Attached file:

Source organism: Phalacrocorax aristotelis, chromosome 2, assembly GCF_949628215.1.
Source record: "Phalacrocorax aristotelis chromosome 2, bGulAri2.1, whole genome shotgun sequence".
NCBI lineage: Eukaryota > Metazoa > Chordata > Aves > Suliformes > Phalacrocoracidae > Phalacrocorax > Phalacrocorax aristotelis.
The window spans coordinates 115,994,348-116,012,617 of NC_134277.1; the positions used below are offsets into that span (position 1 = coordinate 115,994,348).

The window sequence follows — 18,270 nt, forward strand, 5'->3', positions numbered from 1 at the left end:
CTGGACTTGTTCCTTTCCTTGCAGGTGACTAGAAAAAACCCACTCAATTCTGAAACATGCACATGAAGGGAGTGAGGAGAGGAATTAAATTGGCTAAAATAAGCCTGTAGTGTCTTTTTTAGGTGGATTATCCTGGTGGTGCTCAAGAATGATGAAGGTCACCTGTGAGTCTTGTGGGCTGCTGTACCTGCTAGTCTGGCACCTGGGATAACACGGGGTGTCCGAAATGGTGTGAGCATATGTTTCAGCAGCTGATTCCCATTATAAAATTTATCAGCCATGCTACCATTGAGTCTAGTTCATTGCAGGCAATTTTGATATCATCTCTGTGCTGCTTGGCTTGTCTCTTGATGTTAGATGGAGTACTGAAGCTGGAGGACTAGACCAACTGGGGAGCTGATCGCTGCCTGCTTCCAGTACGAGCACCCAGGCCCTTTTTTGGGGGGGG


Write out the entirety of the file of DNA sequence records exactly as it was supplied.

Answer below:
Source organism: Phalacrocorax aristotelis, chromosome 2, assembly GCF_949628215.1.
Source record: "Phalacrocorax aristotelis chromosome 2, bGulAri2.1, whole genome shotgun sequence".
NCBI lineage: Eukaryota > Metazoa > Chordata > Aves > Suliformes > Phalacrocoracidae > Phalacrocorax > Phalacrocorax aristotelis.
The window spans coordinates 115,994,348-116,012,617 of NC_134277.1; the positions used below are offsets into that span (position 1 = coordinate 115,994,348).

The window sequence follows — 18,270 nt, forward strand, 5'->3', positions numbered from 1 at the left end:
CTGGACTTGTTCCTTTCCTTGCAGGTGACTAGAAAAAACCCACTCAATTCTGAAACATGCACATGAAGGGAGTGAGGAGAGGAATTAAATTGGCTAAAATAAGCCTGTAGTGTCTTTTTTAGGTGGATTATCCTGGTGGTGCTCAAGAATGATGAAGGTCACCTGTGAGTCTTGTGGGCTGCTGTACCTGCTAGTCTGGCACCTGGGATAACACGGGGTGTCCGAAATGGTGTGAGCATATGTTTCAGCAGCTGATTCCCATTATAAAATTTATCAGCCATGCTACCATTGAGTCTAGTTCATTGCAGGCAATTTTGATATCATCTCTGTGCTGCTTGGCTTGTCTCTTGATGTTAGATGGAGTACTGAAGCTGGAGGACTAGACCAACTGGGGAGCTGATCGCTGCCTGCTTCCAGTACGAGCACCCAGGCCCTTTTTTGGGGGGGG